France – Court of Cassation, N° 2923, 12 December 2018

Country of Decision:
Country of Applicant:
Date of Decision:
Court of Cassation (2018) N° 2923 (17-85.736)
Court Name:
Court of Cassation, Criminal Chamber
National / Other Legislative Provisions:
1789 Declaration on the Rights of Man and of the Citizen (Déclaration des Droits de l’Homme et du citoyen du 26 août 1789)
Article 8
Penal Code (Code Pénal)
Articles 111-3
112-1 and 121-3
Code for the entry and stay of Foreigners and the Right to Asylum (Code de l’entrée et du séjour des étrangers et du droit d’asile)
Articles L 622-1
L 622-3 and L 622-4
10 September 2018 Law N° 2018-778 (Loi du 10 Septembre 2018)
Articles 38
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According to the new 10 September 2018 French Law on Controlled Migration, there will be no criminal proceedings against individuals who have helped in the movement and illegal residence of undocumented migrants, when the aid consisted in providing legal, linguistic or social advice or assistance, or any other aid provided for an exclusively humanitarian purpose.

Criminal immunity is thus defined in a much less restrictive manner, and shall apply to acts committed before the entry into force of the new law.



The applicant is a French national who has received a four-month suspended prison sentence by the Aix-En-Privence Court of Appeal  for having facilitated the movement and stay of some two hundred Sudanese and Eirtrean migrants, and for helping them cross the Italian-French border. He was prosecuted on the basis of Articles L 622-1 to L 622-3 of the Code for the entry and stay of Foreigners and the Right to Asylum (CESEDA) which punish assistance regarding irregular entry, movement and residence of foreigners in France.

The applicant invoked the benefit granted by article  L.622-4 which provided for criminal immunity on the basis of humanitarian aid and the absence of any direct or indirect financial gains. The Court of Appeal found that the defendant could not benefit from this immunity, because his action was part of a militant action consisting in withdrawing foreigners from the controls implemented by authorities to apply legal provisions relating to migration.

The applicant appealed this decision before the Court of Cassation.

Decision & Reasoning: 

The Court of Cassation drew the consequences of the new 10 September 2018 law, which widened the scope of criminal immunity to purely humanitarian actions. Although the facts at stake dated back to October 2016, the famous principle of « more favourable law » (loi pénale plus douce) found application in this case – thus, the new provisions applied to offences committed before the entry into force of the new law (providing that they had not given rise to a previous condemnation).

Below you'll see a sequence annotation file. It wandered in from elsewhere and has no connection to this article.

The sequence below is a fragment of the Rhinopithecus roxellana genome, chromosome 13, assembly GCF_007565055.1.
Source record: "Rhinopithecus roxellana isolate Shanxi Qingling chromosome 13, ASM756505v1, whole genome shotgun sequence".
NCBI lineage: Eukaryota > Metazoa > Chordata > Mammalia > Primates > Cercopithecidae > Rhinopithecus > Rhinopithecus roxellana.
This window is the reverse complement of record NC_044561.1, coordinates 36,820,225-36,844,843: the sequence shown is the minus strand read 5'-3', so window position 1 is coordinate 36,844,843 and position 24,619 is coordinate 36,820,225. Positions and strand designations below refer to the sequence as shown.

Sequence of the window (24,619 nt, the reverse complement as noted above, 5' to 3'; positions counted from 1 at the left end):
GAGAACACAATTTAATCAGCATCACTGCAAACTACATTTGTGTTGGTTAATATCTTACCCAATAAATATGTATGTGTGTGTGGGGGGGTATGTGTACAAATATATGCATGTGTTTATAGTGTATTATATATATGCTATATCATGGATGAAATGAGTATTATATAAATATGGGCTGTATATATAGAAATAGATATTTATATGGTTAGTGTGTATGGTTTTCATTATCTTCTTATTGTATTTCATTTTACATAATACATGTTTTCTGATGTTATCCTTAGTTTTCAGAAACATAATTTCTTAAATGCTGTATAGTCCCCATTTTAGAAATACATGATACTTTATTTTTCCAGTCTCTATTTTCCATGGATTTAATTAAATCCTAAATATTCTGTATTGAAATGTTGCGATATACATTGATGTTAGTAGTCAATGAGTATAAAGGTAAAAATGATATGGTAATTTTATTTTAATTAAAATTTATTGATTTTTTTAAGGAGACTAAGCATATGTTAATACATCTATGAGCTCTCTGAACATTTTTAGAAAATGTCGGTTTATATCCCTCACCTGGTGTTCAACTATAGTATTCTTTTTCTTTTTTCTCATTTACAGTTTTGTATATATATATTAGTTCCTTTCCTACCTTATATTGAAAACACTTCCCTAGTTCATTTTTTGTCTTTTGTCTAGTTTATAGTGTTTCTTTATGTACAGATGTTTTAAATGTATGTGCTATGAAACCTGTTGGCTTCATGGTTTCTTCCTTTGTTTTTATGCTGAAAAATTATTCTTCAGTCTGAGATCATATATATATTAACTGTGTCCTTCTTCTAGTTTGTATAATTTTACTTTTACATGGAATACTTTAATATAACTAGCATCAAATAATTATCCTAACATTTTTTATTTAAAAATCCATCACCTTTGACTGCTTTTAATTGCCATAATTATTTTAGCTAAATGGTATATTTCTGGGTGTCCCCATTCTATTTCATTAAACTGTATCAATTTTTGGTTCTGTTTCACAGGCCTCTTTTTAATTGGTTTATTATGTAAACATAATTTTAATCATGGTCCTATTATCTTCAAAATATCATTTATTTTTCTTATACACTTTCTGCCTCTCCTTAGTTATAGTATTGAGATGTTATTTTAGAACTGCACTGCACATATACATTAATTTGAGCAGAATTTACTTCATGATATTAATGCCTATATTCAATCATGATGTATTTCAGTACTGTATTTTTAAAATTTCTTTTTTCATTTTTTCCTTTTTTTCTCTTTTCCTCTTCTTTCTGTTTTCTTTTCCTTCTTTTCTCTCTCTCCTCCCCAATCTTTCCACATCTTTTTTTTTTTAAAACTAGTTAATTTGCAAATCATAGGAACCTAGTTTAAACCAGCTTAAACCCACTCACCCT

The Court of Appeal’s decision was thus annulled, and the applicant was declared free of criminal charges by reason of the purely humanitarian nature of the aid he had provided to the foreigners.


Appeal granted.

Subsequent Proceedings : 

In a decision date 26 February 2020, the Court of Cassation overturned a decision by the Aix-en-Provence Court of Appeal sentencing the same applicant to three months imprisonment.

The Court of Appeal had estimated that the applicant’s aid was not carried out for a solely humanitarian purpose. They retained that his actions - devoid of spontaneity and constituting an intervention on command without knoweldge of the distressing situation of the migrants- were part of a militant action aimed at knowingly removing foreigners from the authorities’ controls.

The Court of Cassation annulled this decision and ruled that it did not follow from the legal provisions in question that the immunity applying to authors of exclusively humanitarian acts was limited to purely individual and personal actions. The court estimated that such protection did not exclude non-spontaneous and militant action exercised within an association.


Through these decisions, the Court of Cassation seemed to confirm the existence of what has been referred to as a « solidarity principle » (principe de solidarité), or « fraternity principle » (principe de fraternité).

The principle had been raised by the applicant before the Constitutional Council in July 2018, and the constitutional judge had recognised it as holding constitutional value.

For more detailed comments on the topic, see :

This summary was written by Sinéad Gough, LLM Student at Queen Mary University of London.